What can we learn about both slavery and abolition in the nineteenth century?
The book Running a Thousand Miles for Freedom by the former fugitive slave couple William and Ellen Craft describes a world full of strife for African Americans and people of mixed race. Ellen’s life demonstrated the possibility of an individual being held as a slave by masters who they shared close family ties with, as was the case when she was gifted to her half-sister. Even though Ellen closely resembled members of the white community and the white side of her family, she was still regarded as a slave. However her looks were later to play a major role in her escape with her husband. She dressed as a white slave owner and her husband posed as a slave as they made a successful escape to the North.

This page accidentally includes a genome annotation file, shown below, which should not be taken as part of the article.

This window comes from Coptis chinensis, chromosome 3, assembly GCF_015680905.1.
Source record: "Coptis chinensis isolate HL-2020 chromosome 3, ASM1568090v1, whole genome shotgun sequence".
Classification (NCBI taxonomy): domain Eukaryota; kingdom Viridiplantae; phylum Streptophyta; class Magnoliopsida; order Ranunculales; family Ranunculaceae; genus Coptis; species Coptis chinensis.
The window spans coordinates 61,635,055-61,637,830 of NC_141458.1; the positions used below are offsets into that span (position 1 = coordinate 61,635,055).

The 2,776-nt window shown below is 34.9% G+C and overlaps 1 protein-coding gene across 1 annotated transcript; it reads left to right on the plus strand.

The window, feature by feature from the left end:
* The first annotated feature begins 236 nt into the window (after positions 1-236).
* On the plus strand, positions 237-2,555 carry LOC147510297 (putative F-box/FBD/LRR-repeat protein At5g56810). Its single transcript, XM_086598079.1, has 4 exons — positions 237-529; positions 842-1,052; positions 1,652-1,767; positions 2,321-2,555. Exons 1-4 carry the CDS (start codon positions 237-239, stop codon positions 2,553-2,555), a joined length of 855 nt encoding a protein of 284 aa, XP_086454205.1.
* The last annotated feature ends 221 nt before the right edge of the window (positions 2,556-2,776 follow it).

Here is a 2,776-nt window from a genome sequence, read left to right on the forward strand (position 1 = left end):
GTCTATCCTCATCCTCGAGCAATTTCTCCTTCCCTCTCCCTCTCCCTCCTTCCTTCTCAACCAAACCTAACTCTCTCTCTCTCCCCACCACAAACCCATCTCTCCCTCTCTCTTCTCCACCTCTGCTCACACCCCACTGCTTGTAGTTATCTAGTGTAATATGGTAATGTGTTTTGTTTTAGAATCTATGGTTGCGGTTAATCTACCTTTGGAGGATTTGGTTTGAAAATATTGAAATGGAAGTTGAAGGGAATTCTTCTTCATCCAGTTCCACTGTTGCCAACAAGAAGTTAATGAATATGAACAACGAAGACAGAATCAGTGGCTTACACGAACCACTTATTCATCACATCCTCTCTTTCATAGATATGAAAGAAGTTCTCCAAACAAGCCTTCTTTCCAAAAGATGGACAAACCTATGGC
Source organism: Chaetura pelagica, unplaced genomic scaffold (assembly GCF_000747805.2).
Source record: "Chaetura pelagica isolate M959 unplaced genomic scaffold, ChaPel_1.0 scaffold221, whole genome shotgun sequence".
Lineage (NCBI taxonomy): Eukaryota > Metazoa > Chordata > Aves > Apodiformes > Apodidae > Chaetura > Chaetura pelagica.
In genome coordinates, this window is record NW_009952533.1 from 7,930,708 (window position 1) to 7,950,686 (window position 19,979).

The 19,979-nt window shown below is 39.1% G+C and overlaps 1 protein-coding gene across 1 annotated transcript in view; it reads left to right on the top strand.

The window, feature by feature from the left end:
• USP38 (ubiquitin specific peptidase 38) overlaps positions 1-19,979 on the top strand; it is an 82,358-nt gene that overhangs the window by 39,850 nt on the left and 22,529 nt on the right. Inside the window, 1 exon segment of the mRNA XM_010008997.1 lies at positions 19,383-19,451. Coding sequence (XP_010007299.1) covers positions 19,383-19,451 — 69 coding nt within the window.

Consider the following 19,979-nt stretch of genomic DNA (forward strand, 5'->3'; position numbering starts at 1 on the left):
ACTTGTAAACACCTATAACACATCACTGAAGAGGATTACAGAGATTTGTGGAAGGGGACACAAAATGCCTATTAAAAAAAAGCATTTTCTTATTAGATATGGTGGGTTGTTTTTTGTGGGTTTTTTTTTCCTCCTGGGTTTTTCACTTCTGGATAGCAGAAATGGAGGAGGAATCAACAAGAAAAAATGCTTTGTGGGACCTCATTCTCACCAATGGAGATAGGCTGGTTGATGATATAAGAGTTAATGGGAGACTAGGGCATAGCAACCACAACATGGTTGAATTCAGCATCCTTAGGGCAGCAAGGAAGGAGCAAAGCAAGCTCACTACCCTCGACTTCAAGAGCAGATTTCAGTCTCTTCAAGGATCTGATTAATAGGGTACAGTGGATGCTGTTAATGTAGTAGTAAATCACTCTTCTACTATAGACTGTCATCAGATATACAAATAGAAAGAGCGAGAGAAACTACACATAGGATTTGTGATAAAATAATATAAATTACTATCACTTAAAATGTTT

The Fugitive Slave Act exposed them to the danger of recapture but due to the strength of the biracial abolitionist movement, the couple was protected until they made their final escape to Europe. Europe at the time was an anti-slavery region with much activity geared toward abolition, and the situation offered a safe haven to the duo. America was struggling with slavery and even undoing some of the progress toward total abolition. However, biracial abolitionist movements were still fighting for their cause in the United States, especially in the North.